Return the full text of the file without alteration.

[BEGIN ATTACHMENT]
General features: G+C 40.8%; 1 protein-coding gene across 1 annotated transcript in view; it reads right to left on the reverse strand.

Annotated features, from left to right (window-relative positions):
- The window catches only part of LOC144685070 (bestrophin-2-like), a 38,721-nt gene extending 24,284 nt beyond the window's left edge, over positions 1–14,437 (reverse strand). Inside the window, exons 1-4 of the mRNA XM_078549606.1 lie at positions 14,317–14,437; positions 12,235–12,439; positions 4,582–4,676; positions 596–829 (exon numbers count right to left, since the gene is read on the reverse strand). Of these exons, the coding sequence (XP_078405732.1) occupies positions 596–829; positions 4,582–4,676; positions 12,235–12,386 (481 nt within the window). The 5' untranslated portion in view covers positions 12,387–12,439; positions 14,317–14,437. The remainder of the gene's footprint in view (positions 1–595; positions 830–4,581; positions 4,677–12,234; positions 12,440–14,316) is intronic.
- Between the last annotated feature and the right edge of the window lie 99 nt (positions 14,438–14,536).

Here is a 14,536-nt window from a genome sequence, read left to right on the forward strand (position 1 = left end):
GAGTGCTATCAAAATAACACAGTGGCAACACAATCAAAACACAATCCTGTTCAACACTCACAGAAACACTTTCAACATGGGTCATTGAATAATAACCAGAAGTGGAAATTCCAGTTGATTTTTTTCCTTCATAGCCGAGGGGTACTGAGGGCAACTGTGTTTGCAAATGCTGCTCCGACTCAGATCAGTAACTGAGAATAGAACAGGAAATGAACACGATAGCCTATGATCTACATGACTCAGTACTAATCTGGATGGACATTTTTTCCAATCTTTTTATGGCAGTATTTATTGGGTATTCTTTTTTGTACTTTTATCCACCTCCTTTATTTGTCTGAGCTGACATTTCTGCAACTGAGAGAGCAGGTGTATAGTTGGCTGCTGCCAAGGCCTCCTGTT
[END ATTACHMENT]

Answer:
General features: G+C 40.8%; 1 protein-coding gene across 1 annotated transcript in view; it reads right to left on the reverse strand.

Annotated features, from left to right (window-relative positions):
- The window catches only part of LOC144685070 (bestrophin-2-like), a 38,721-nt gene extending 24,284 nt beyond the window's left edge, over positions 1–14,437 (reverse strand). Inside the window, exons 1-4 of the mRNA XM_078549606.1 lie at positions 14,317–14,437; positions 12,235–12,439; positions 4,582–4,676; positions 596–829 (exon numbers count right to left, since the gene is read on the reverse strand). Of these exons, the coding sequence (XP_078405732.1) occupies positions 596–829; positions 4,582–4,676; positions 12,235–12,386 (481 nt within the window). The 5' untranslated portion in view covers positions 12,387–12,439; positions 14,317–14,437. The remainder of the gene's footprint in view (positions 1–595; positions 830–4,581; positions 4,677–12,234; positions 12,440–14,316) is intronic.
- Between the last annotated feature and the right edge of the window lie 99 nt (positions 14,438–14,536).

Here is a 14,536-nt window from a genome sequence, read left to right on the forward strand (position 1 = left end):
GAGTGCTATCAAAATAACACAGTGGCAACACAATCAAAACACAATCCTGTTCAACACTCACAGAAACACTTTCAACATGGGTCATTGAATAATAACCAGAAGTGGAAATTCCAGTTGATTTTTTTCCTTCATAGCCGAGGGGTACTGAGGGCAACTGTGTTTGCAAATGCTGCTCCGACTCAGATCAGTAACTGAGAATAGAACAGGAAATGAACACGATAGCCTATGATCTACATGACTCAGTACTAATCTGGATGGACATTTTTTCCAATCTTTTTATGGCAGTATTTATTGGGTATTCTTTTTTGTACTTTTATCCACCTCCTTTATTTGTCTGAGCTGACATTTCTGCAACTGAGAGAGCAGGTGTATAGTTGGCTGCTGCCAAGGCCTCCTGTT